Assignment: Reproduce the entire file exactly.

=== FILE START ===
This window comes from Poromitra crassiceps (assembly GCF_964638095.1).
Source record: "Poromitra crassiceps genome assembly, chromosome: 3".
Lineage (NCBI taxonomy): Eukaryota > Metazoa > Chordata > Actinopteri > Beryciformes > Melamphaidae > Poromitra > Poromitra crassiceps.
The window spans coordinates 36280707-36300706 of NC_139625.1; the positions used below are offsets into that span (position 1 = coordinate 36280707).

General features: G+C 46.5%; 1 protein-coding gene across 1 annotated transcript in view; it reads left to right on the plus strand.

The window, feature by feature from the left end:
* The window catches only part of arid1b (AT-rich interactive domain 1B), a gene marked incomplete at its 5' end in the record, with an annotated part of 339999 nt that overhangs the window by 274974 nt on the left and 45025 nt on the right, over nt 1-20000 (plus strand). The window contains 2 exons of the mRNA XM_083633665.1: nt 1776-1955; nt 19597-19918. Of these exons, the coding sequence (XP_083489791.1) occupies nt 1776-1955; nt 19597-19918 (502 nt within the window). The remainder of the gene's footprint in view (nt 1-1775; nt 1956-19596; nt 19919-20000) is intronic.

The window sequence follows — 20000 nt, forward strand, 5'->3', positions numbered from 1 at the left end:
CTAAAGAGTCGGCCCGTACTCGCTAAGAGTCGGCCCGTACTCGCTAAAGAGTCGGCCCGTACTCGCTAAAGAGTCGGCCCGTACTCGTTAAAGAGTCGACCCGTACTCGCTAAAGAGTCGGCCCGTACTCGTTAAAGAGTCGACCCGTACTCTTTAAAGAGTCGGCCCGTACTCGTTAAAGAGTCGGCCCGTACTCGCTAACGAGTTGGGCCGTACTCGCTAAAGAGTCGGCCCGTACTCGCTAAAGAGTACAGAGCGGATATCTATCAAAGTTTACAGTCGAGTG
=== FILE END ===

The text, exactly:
This window comes from Poromitra crassiceps (assembly GCF_964638095.1).
Source record: "Poromitra crassiceps genome assembly, chromosome: 3".
Lineage (NCBI taxonomy): Eukaryota > Metazoa > Chordata > Actinopteri > Beryciformes > Melamphaidae > Poromitra > Poromitra crassiceps.
The window spans coordinates 36280707-36300706 of NC_139625.1; the positions used below are offsets into that span (position 1 = coordinate 36280707).

General features: G+C 46.5%; 1 protein-coding gene across 1 annotated transcript in view; it reads left to right on the plus strand.

The window, feature by feature from the left end:
* The window catches only part of arid1b (AT-rich interactive domain 1B), a gene marked incomplete at its 5' end in the record, with an annotated part of 339999 nt that overhangs the window by 274974 nt on the left and 45025 nt on the right, over nt 1-20000 (plus strand). The window contains 2 exons of the mRNA XM_083633665.1: nt 1776-1955; nt 19597-19918. Of these exons, the coding sequence (XP_083489791.1) occupies nt 1776-1955; nt 19597-19918 (502 nt within the window). The remainder of the gene's footprint in view (nt 1-1775; nt 1956-19596; nt 19919-20000) is intronic.

The window sequence follows — 20000 nt, forward strand, 5'->3', positions numbered from 1 at the left end:
CTAAAGAGTCGGCCCGTACTCGCTAAGAGTCGGCCCGTACTCGCTAAAGAGTCGGCCCGTACTCGCTAAAGAGTCGGCCCGTACTCGTTAAAGAGTCGACCCGTACTCGCTAAAGAGTCGGCCCGTACTCGTTAAAGAGTCGACCCGTACTCTTTAAAGAGTCGGCCCGTACTCGTTAAAGAGTCGGCCCGTACTCGCTAACGAGTTGGGCCGTACTCGCTAAAGAGTCGGCCCGTACTCGCTAAAGAGTACAGAGCGGATATCTATCAAAGTTTACAGTCGAGTG